[11] 536 U.S. 304 (2002).


[12] Hall v. Florida at 9, quoting the Florida Supreme Court.


[13] Id.


[14] An amicus or amicus curiae brief is written to the court as “a friend of the court” rather than as a party. Thus, it is written to supply information to the court that the parties themselves might no present, or because of the special understanding of the amicus.  The American Psychological Association filed an amicus brief with other organization. The brief is available at The brief is discussed later in the article.


[15] Id. at 8 quoting the APA amici curiae brief and DSM-5.


[16] Id. at 10.


[17] Id. at 21.


[18] Id.


[19] Alito, dissenting, at 1. Justice Alito wrote for the four dissenters. Also dissenting were Chief Justice Roberts, and Justices Scalia and Thomas.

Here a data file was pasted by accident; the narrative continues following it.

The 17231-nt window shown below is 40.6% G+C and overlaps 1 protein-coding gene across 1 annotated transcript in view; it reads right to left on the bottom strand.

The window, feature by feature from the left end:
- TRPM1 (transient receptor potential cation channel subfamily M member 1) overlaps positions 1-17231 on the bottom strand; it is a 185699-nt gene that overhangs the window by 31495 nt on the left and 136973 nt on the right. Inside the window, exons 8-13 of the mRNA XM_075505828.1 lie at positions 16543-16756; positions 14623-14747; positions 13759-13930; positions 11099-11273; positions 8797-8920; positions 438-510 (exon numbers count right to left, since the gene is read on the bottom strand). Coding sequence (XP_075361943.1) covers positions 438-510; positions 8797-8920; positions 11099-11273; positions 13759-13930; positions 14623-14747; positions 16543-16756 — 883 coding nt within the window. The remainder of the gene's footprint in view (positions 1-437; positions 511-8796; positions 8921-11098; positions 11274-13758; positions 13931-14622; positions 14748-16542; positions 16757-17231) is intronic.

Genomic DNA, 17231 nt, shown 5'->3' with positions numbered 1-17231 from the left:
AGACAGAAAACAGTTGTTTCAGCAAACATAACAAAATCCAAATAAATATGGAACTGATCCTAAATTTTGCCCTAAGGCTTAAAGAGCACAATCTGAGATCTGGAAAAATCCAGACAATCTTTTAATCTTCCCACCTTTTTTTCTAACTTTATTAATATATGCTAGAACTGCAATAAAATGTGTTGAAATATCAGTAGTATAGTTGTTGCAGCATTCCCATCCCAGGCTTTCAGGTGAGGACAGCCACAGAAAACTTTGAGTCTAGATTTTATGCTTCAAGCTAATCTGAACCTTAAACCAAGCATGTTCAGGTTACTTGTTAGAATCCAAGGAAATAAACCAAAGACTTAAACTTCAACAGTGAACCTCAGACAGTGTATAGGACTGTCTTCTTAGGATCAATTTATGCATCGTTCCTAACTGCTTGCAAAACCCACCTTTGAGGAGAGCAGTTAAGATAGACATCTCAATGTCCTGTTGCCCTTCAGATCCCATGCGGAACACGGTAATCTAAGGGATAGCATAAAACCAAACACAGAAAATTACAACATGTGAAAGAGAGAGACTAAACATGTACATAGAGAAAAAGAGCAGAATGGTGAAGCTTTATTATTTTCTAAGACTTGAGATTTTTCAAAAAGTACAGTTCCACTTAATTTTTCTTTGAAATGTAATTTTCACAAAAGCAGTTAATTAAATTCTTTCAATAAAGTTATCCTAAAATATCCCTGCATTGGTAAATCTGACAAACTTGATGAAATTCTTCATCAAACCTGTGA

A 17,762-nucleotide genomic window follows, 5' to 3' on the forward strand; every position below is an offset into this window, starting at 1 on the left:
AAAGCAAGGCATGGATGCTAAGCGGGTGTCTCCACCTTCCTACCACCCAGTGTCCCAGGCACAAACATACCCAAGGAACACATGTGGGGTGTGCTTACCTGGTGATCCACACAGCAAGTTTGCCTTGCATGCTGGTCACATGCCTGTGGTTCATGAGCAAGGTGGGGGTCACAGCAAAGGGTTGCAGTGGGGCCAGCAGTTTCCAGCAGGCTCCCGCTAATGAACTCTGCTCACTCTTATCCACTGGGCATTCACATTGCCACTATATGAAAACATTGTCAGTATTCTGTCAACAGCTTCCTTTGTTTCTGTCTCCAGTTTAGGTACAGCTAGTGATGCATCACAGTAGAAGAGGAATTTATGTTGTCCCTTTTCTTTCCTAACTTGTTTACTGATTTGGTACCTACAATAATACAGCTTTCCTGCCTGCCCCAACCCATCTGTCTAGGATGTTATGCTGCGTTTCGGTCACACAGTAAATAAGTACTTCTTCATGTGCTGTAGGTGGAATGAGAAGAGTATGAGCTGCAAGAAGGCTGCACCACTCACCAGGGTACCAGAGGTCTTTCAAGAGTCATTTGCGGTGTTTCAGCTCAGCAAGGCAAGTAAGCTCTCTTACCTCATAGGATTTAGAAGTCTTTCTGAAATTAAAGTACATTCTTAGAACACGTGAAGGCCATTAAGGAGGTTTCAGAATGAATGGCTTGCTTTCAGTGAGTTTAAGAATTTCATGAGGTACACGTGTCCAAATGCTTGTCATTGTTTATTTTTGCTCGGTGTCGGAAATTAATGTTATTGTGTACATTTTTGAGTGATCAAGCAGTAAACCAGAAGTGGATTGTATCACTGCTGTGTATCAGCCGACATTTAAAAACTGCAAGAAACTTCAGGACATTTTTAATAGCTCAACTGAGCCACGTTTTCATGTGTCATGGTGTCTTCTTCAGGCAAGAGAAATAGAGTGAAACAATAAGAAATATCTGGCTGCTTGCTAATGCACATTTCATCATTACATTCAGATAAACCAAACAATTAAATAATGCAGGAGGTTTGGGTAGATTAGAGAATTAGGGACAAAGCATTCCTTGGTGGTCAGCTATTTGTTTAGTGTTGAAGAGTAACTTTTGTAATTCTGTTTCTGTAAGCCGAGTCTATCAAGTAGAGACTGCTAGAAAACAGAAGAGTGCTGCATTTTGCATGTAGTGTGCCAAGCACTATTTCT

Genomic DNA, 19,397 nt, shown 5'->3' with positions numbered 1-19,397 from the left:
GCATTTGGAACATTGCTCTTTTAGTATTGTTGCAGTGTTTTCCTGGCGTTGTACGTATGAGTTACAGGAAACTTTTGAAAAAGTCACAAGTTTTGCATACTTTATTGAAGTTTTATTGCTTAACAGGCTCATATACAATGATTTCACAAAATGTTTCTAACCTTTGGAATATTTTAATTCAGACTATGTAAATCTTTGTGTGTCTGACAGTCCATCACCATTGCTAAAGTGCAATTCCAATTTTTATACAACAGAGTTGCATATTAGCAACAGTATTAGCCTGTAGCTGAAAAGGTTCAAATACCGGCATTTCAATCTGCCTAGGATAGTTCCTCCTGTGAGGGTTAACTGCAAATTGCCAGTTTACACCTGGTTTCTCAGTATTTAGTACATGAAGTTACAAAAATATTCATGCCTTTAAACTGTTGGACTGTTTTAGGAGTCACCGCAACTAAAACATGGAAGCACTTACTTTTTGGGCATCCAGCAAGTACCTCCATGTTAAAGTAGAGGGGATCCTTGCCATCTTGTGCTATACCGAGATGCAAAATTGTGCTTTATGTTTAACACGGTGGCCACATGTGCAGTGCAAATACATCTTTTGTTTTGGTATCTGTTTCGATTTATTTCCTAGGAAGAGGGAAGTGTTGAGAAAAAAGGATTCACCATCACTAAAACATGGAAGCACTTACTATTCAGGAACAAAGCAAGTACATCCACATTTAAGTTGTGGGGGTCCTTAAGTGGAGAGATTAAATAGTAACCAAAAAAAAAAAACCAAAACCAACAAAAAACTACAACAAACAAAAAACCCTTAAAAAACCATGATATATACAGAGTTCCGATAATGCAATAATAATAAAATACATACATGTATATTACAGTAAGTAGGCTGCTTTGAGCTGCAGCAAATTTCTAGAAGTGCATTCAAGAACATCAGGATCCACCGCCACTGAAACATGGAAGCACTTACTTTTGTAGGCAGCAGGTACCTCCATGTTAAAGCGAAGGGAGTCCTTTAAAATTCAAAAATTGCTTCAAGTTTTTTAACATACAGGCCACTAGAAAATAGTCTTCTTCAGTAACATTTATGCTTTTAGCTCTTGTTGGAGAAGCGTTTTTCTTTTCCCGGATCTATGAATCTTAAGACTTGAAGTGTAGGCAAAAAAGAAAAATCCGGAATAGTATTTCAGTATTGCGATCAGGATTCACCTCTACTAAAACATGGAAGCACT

[20] Alito, dissenting, at 2. Emphasis was in the dissenting opinion.


[21] Here is summary of the four reasons the dissent gave for not following the dictates of professional societies: “The Court’s reliance on the views of professional associations will also lead to serious practical problems. I will briefly note a few. First, because the views of professional associations often change, tying Eighth Amendment law to these views will lead to instability and continue to fuel protracted litigation…. Second, the Court’s approach implicitly calls upon the Judiciary either to follow every new change in the thinking of these professional organizations or to judge the validity of each new change…. Third, the Court’s approach requires the Judiciary to determine which professional organizations are entitled to special deference. And what if professional organizations disagree? … Fourth, the Court binds Eighth Amendment law to definitions of intellectual disability that are promulgated for use in making a variety of decisions that are quite different from the decision whether the imposition of a death sentence in a particular case would serve a valid penological end.”  Id. at 8-10.